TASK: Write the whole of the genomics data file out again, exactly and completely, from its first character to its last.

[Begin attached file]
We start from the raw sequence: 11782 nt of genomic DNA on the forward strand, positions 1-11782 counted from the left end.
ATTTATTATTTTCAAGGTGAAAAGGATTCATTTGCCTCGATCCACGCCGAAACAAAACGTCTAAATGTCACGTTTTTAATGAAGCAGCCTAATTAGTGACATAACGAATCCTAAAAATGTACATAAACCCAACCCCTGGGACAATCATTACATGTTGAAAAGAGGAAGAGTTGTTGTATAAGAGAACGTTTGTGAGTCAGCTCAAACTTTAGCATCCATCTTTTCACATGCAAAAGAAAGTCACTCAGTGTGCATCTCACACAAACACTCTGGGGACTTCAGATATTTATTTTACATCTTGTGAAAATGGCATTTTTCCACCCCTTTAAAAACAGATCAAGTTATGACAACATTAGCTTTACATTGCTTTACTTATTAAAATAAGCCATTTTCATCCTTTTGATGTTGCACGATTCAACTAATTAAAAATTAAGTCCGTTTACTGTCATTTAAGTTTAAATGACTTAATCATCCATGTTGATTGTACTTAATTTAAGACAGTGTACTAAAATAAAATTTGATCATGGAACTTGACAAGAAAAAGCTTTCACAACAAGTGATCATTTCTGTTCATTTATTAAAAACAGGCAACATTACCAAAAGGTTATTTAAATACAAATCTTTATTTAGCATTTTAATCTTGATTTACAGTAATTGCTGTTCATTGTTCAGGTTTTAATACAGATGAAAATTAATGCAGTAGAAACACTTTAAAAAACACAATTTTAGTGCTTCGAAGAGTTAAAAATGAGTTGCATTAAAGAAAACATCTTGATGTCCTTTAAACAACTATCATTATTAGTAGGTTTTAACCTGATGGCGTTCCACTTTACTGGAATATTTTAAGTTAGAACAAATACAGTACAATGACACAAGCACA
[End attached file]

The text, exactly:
We start from the raw sequence: 11782 nt of genomic DNA on the forward strand, positions 1-11782 counted from the left end.
ATTTATTATTTTCAAGGTGAAAAGGATTCATTTGCCTCGATCCACGCCGAAACAAAACGTCTAAATGTCACGTTTTTAATGAAGCAGCCTAATTAGTGACATAACGAATCCTAAAAATGTACATAAACCCAACCCCTGGGACAATCATTACATGTTGAAAAGAGGAAGAGTTGTTGTATAAGAGAACGTTTGTGAGTCAGCTCAAACTTTAGCATCCATCTTTTCACATGCAAAAGAAAGTCACTCAGTGTGCATCTCACACAAACACTCTGGGGACTTCAGATATTTATTTTACATCTTGTGAAAATGGCATTTTTCCACCCCTTTAAAAACAGATCAAGTTATGACAACATTAGCTTTACATTGCTTTACTTATTAAAATAAGCCATTTTCATCCTTTTGATGTTGCACGATTCAACTAATTAAAAATTAAGTCCGTTTACTGTCATTTAAGTTTAAATGACTTAATCATCCATGTTGATTGTACTTAATTTAAGACAGTGTACTAAAATAAAATTTGATCATGGAACTTGACAAGAAAAAGCTTTCACAACAAGTGATCATTTCTGTTCATTTATTAAAAACAGGCAACATTACCAAAAGGTTATTTAAATACAAATCTTTATTTAGCATTTTAATCTTGATTTACAGTAATTGCTGTTCATTGTTCAGGTTTTAATACAGATGAAAATTAATGCAGTAGAAACACTTTAAAAAACACAATTTTAGTGCTTCGAAGAGTTAAAAATGAGTTGCATTAAAGAAAACATCTTGATGTCCTTTAAACAACTATCATTATTAGTAGGTTTTAACCTGATGGCGTTCCACTTTACTGGAATATTTTAAGTTAGAACAAATACAGTACAATGACACAAGCACA